Join us in celebrating the first anniversary of the Supreme Court’s decision to strike down the Defense of Marriage Act. To gear up for the June 26 anniversary, msnbc will feature couples’ and individuals’ reflections on the impact the decision has had on their lives and the future of the LGBT rights fight in the United States.
In the last year, marriage equality has come to nine states. Federal judges have also struck down same-sex marriage bans in Idaho, Oklahoma, Virginia, Michigan, Texas, Utah, and Wisconsin, though their decisions are on hold pending appeals.
No ban on same-sex nuptials has survived in federal court since DOMA’s demise. And, as of this month, every remaining ban has been hit with a legal challenge. Both marriage equality advocates, and opponents alike, believe it won’t be long before the issue is once again before the U.S. Supreme Court, and ultimately legalized throughout the nation.
Names: Danielle and Aisha Moodie-Mills
Date of wedding: 8.7.2010
Residence: Washington, D.C.
Professions: Founders, Politini Media
The Moodie-Mills chose to respond collectively.
Have you noticed a general shift in attitude toward the LGBT community since the Supreme Court ruling?
Absolutely. Since the Supreme Court’s ruling several state courts have ruled in favor of marriage equality using the SCOTUS’s decision as a barometer for their cases—proving that there is no legal reason to prohibit LGBT people from marrying. It’s hard to believe that almost four years ago when we were married there were only six states including the District of Columbia that allowed same-sex marriage and now there are 17 states and D.C. That’s a tremendous amount of progress in an incredibly short period of time. We’re extremely proud to use our voices and images to continue to challenge stereotypes about our community and create cultural shifts that move our country closer to its founding ideals of equality and justice for all.
What are the ways in which the DOMA ruling has fallen short?
The DOMA ruling only applies to the federal government, which must now treat all married couples the same. But the decision stopped short of extending marriage equality to all couples, and has instead left the decision to recognize same-sex marriages up to each state. The consequence is that there is a patchwork of marriage laws around the country and LGBT couples in most states are still being denied the opportunity to formalize their relationships. While many of these couples are taking their cases to their state courts the Supreme Court’s ruling could have eliminated this additional hurdle.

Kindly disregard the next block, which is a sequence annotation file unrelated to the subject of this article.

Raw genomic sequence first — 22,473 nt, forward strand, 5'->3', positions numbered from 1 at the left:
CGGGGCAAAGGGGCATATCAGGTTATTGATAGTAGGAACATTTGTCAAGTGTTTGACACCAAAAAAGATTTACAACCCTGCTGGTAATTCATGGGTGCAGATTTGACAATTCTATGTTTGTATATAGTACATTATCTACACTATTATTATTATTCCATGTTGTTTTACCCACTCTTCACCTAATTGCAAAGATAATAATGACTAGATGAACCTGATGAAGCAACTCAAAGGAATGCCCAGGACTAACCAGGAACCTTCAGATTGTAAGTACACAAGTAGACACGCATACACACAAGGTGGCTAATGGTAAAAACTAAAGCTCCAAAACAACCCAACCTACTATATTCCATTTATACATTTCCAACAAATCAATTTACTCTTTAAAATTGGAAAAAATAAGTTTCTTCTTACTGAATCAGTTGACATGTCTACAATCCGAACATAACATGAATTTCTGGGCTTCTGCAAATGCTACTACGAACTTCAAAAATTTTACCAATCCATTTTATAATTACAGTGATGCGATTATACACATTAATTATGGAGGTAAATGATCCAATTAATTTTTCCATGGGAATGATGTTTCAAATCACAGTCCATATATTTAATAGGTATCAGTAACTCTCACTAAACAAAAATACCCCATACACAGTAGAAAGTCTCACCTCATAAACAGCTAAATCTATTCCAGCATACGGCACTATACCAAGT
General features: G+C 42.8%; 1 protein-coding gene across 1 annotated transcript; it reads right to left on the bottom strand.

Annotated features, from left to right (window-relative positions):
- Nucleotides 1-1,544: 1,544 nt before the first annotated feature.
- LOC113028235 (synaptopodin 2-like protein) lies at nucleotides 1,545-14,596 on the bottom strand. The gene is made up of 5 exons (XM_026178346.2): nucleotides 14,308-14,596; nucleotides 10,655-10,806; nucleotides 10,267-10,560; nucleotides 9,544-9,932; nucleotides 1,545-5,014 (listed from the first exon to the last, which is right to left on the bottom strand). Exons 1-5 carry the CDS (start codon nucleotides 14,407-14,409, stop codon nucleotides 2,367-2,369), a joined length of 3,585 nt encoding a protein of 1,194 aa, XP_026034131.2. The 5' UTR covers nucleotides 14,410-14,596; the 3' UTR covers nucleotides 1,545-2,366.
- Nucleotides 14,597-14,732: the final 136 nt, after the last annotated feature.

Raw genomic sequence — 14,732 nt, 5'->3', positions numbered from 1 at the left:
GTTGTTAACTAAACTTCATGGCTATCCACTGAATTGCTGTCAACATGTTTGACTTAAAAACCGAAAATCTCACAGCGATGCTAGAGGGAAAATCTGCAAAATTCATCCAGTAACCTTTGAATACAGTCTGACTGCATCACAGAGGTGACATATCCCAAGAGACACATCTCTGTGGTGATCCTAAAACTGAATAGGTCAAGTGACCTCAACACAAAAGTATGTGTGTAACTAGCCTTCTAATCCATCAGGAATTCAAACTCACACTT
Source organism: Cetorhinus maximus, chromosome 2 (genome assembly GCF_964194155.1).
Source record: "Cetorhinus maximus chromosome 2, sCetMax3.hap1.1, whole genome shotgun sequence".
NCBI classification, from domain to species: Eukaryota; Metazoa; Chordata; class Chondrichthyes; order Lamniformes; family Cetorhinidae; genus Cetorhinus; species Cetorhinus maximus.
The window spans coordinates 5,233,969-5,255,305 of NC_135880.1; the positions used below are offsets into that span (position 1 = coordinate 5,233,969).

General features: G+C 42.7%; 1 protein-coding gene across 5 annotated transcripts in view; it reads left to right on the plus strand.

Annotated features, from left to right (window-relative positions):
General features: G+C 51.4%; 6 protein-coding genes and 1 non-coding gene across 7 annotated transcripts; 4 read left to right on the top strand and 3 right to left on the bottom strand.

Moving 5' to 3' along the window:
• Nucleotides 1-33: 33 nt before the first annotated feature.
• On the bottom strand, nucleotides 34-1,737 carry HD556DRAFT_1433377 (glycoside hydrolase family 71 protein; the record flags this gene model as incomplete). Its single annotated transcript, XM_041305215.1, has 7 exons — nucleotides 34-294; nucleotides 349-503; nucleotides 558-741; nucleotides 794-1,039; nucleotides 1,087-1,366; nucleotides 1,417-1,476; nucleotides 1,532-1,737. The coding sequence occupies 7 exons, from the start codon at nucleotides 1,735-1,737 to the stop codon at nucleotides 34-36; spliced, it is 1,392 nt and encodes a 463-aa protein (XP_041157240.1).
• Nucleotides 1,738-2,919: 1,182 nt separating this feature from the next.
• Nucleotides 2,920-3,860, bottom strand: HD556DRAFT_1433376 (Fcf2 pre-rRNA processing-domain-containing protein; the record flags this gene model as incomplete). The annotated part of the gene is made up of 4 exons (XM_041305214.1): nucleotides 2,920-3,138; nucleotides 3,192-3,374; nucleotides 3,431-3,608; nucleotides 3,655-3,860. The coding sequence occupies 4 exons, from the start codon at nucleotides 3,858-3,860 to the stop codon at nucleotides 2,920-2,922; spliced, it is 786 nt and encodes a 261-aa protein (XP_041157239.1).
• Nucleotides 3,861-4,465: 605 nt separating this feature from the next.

What would you like President Obama and future leaders to prioritize in terms of LGBT rights?
Marriage alone is not a silver bullet, so there is a lot more that needs to be done. The next frontier for LGBT equality is the Employment Non-Discrimination Act (ENDA). No one should be fired from their job because of who they are or whom they love. While President Obama has used his executive powers to institute employment changes for federal employees we need to employ these changes for LGBT people outside of the federal sector as well. LGBT Americans should not be denied the opportunity to provide for their families and access the American dream.
If you were married recently, how has it affected your lives?
We were together for five years before we got married, but solidifying our relationship in front of our families and friends really shifted something in us. There is a sense of calm and peace that transpires when you know that your relationship is not only celebrated but protected as well.
What are your hopes and dreams for the next generation or [for your children]?
Our hopes are that they will not have to fight the battle for equality again. That their lives will be about preserving justice and equality for all but not retrying the battles we’ve spent our careers working for. We hope that as our world continues to become increasingly connected that we become more open to our differences—embracing everyone’s humanity and desire to live the life they want.
More #msnbcpride: A public marriage goes a long way in inspiring others.